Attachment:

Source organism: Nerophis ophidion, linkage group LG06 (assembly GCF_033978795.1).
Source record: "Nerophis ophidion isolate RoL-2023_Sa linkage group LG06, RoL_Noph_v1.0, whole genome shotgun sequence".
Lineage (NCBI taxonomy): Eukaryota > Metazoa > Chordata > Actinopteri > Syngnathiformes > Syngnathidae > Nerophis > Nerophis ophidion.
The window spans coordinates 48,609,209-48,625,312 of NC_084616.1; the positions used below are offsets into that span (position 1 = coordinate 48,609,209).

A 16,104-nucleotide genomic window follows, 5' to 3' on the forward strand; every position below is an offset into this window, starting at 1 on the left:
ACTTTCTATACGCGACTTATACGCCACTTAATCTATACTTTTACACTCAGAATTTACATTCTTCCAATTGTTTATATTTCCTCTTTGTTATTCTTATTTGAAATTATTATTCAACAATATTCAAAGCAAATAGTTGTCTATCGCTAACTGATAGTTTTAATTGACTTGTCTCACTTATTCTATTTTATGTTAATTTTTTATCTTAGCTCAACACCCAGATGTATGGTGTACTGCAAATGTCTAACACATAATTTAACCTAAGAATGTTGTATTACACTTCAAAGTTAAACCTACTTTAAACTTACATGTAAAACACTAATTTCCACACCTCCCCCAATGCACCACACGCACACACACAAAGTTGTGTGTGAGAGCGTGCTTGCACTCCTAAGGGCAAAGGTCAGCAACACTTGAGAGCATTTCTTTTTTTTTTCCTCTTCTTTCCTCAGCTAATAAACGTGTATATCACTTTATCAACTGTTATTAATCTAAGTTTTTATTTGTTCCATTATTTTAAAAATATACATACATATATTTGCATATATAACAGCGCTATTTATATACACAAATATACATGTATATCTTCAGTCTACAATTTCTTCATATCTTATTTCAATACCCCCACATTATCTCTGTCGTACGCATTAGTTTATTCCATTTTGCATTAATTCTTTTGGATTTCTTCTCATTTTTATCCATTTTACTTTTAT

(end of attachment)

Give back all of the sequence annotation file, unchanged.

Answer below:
Source organism: Nerophis ophidion, linkage group LG06 (assembly GCF_033978795.1).
Source record: "Nerophis ophidion isolate RoL-2023_Sa linkage group LG06, RoL_Noph_v1.0, whole genome shotgun sequence".
Lineage (NCBI taxonomy): Eukaryota > Metazoa > Chordata > Actinopteri > Syngnathiformes > Syngnathidae > Nerophis > Nerophis ophidion.
The window spans coordinates 48,609,209-48,625,312 of NC_084616.1; the positions used below are offsets into that span (position 1 = coordinate 48,609,209).

A 16,104-nucleotide genomic window follows, 5' to 3' on the forward strand; every position below is an offset into this window, starting at 1 on the left:
ACTTTCTATACGCGACTTATACGCCACTTAATCTATACTTTTACACTCAGAATTTACATTCTTCCAATTGTTTATATTTCCTCTTTGTTATTCTTATTTGAAATTATTATTCAACAATATTCAAAGCAAATAGTTGTCTATCGCTAACTGATAGTTTTAATTGACTTGTCTCACTTATTCTATTTTATGTTAATTTTTTATCTTAGCTCAACACCCAGATGTATGGTGTACTGCAAATGTCTAACACATAATTTAACCTAAGAATGTTGTATTACACTTCAAAGTTAAACCTACTTTAAACTTACATGTAAAACACTAATTTCCACACCTCCCCCAATGCACCACACGCACACACACAAAGTTGTGTGTGAGAGCGTGCTTGCACTCCTAAGGGCAAAGGTCAGCAACACTTGAGAGCATTTCTTTTTTTTTTCCTCTTCTTTCCTCAGCTAATAAACGTGTATATCACTTTATCAACTGTTATTAATCTAAGTTTTTATTTGTTCCATTATTTTAAAAATATACATACATATATTTGCATATATAACAGCGCTATTTATATACACAAATATACATGTATATCTTCAGTCTACAATTTCTTCATATCTTATTTCAATACCCCCACATTATCTCTGTCGTACGCATTAGTTTATTCCATTTTGCATTAATTCTTTTGGATTTCTTCTCATTTTTATCCATTTTACTTTTAT